|Publication number||US5360035 A|
|Application number||US 08/082,767|
|Publication date||Nov 1, 1994|
|Filing date||Jun 25, 1993|
|Priority date||Jun 25, 1993|
|Also published as||DE4421235A1, DE4421235C2|
|Publication number||08082767, 082767, US 5360035 A, US 5360035A, US-A-5360035, US5360035 A, US5360035A|
|Inventors||Robert E. Smith|
|Original Assignee||National Coupling Company, Inc.|
|Export Citation||BiBTeX, EndNote, RefMan|
|Patent Citations (6), Referenced by (30), Classifications (11), Legal Events (5)|
|External Links: USPTO, USPTO Assignment, Espacenet|
1. Field of the Invention
This invention relates, in general, to hydraulic couplings, and specifically to hydraulic couplings used in undersea drilling and production applications. More particularly, the invention involves pressure balanced poppet valves for couplings wherein passages are positioned to allow connection or disconnection of the coupling and opening and closing the poppet valves in each member without substantial fluid pressure exerted axially against the face of each poppet valve.
2. Description of the Related Art
Subsea hydraulic couplings are old in the art. The couplings generally consist of a male and a female member with sealed fluid passageways connecting therebetween. The female member generally is a cylindrical body with a relatively large diameter longitudinal bore at one end and a relatively small diameter longitudinal bore at the other. The small bore facilitates connections to hydraulic lines, while the large bore seals and slidingly engages the male member of the coupling. The male member includes a cylindrical portion at one end having an outer diameter approximately equal to the diameter of the large bore in the female member of the coupling. The male member also includes a connection at its other end to facilitate connection to hydraulic lines. When the cylindrical portion of the male member is inserted into the large bore of the female member, according to various embodiments of the device, fluid flow is established between the male and female members.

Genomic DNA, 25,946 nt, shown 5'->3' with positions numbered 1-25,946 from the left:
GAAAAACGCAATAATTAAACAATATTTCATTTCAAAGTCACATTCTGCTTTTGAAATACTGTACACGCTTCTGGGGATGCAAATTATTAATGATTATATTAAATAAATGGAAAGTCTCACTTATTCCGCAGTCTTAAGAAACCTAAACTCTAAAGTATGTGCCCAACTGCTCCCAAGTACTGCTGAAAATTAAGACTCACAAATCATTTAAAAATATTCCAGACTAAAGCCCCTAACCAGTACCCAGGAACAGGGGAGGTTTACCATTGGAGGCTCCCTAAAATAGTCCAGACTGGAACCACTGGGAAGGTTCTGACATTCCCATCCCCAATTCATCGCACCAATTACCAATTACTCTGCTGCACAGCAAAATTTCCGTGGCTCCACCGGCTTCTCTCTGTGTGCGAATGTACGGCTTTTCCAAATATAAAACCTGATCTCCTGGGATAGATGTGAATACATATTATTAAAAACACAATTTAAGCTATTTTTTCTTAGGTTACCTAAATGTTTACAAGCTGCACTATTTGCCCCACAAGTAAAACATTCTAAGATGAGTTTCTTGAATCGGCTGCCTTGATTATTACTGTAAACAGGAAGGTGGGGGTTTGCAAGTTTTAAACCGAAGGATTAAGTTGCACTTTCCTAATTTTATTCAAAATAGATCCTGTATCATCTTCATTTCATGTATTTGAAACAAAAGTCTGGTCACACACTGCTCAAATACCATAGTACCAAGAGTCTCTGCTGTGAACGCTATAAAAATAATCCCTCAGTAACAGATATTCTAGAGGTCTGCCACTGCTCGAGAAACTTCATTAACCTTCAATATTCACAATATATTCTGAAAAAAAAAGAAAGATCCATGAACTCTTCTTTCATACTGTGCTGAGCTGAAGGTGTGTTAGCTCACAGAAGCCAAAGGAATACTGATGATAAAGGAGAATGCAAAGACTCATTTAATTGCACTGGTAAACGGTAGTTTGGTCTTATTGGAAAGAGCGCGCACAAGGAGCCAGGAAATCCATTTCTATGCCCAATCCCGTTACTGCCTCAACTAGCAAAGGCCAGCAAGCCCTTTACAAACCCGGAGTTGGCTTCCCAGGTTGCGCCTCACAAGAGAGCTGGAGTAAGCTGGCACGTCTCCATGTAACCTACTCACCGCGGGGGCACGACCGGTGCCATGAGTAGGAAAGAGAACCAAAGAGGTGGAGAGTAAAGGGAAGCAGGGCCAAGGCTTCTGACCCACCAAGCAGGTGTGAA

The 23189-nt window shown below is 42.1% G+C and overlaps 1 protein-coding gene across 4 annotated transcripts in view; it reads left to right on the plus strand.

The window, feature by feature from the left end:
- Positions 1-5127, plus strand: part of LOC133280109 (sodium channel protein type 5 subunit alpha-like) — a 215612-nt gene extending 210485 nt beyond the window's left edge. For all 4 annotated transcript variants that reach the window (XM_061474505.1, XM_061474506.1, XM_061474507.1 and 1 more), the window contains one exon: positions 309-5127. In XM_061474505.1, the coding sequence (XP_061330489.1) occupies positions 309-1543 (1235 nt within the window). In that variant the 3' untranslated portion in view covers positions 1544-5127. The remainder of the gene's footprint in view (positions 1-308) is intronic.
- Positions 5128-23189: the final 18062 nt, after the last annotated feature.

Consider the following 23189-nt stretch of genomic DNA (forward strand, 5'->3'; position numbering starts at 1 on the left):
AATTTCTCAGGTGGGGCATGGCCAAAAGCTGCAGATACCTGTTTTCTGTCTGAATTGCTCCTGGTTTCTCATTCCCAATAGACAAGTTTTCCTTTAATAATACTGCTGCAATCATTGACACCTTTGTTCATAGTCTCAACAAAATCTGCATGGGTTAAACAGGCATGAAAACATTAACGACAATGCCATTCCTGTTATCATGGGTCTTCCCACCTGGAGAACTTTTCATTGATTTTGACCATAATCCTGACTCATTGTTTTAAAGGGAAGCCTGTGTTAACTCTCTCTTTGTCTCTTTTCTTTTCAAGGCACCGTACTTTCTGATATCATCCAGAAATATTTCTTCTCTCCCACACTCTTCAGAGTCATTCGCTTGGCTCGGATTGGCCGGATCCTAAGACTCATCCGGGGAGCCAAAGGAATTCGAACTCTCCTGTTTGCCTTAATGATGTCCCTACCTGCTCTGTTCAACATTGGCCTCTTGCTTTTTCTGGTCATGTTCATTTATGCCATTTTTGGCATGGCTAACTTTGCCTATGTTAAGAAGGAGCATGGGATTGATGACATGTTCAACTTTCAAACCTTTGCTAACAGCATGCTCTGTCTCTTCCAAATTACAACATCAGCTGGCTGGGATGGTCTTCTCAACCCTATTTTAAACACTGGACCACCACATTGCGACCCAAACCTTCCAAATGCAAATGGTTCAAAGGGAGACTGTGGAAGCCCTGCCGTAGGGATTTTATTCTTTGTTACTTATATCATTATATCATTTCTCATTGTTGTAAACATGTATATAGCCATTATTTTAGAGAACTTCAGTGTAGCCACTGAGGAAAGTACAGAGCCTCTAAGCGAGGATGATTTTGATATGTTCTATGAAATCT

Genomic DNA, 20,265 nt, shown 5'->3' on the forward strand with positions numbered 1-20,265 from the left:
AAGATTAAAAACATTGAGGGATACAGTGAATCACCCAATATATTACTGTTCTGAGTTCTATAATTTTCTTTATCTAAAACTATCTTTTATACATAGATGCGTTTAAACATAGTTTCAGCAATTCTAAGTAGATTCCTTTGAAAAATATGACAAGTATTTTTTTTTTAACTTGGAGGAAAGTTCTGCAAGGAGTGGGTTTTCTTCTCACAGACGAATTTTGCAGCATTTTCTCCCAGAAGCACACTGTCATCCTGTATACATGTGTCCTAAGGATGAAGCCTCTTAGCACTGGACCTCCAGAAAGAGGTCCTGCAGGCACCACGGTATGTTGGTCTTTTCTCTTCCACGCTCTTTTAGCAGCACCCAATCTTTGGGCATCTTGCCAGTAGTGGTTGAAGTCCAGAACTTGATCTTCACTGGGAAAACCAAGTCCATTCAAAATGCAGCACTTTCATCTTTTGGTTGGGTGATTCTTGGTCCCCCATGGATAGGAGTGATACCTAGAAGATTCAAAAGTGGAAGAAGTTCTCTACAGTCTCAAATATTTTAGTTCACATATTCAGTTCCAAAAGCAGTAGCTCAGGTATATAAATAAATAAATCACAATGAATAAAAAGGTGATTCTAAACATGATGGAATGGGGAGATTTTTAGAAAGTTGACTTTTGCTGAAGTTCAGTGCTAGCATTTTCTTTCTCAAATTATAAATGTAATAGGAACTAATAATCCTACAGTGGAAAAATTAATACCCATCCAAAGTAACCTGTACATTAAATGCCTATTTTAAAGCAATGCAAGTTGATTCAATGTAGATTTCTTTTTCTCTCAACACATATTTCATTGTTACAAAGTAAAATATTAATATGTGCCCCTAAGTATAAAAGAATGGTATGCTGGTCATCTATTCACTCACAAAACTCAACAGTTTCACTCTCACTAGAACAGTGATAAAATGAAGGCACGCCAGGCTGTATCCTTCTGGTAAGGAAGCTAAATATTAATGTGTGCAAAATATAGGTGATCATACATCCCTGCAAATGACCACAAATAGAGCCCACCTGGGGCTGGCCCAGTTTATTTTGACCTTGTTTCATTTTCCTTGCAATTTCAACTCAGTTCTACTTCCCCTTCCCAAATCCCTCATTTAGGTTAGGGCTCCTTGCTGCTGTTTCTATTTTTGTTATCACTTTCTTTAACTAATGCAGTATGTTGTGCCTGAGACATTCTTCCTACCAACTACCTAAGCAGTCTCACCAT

Problems arise with the use of hydraulic couplings in relatively high pressure systems due to the high axial forces imposed on the male and female members during the coupling operation and during their use. In such couplings, it is necessary for the fluid force opposing the face of the male or female member to be overcome and the fluid force on each valve member to be overcome before fluid communication is established between the members. In a relatively high pressure system, high forces imposed on the members and the valves in the members may render the connection of the male member very difficult. Also, during use, fluid pressure is exerted between the male and female members in such as way as to tend to separate them. The force necessary to join the members, and open the valves in each member, and the resultant tendency of the body members to separate and urge the valves closed are characteristic problems in the prior art. High pressure systems and undersea applications also experience problems associated with sealing the junction between the male and female members.
Ideally, hydraulic couplings should, as far as possible, be pressure balanced, so that fluid pressure does not hinder connection, urge separation of the male and female members, or urge the valves towards the open or closed position. Preferably, to prevent loss of fluid during coupling or uncoupling, the valve means in each member opens automatically on coupling and closes automatically on uncoupling. Finally, the coupling should employ seals which can withstand high pressures as well as the corrosive effects of undersea or other adverse environments. The present invention solves all of these needs and requirements.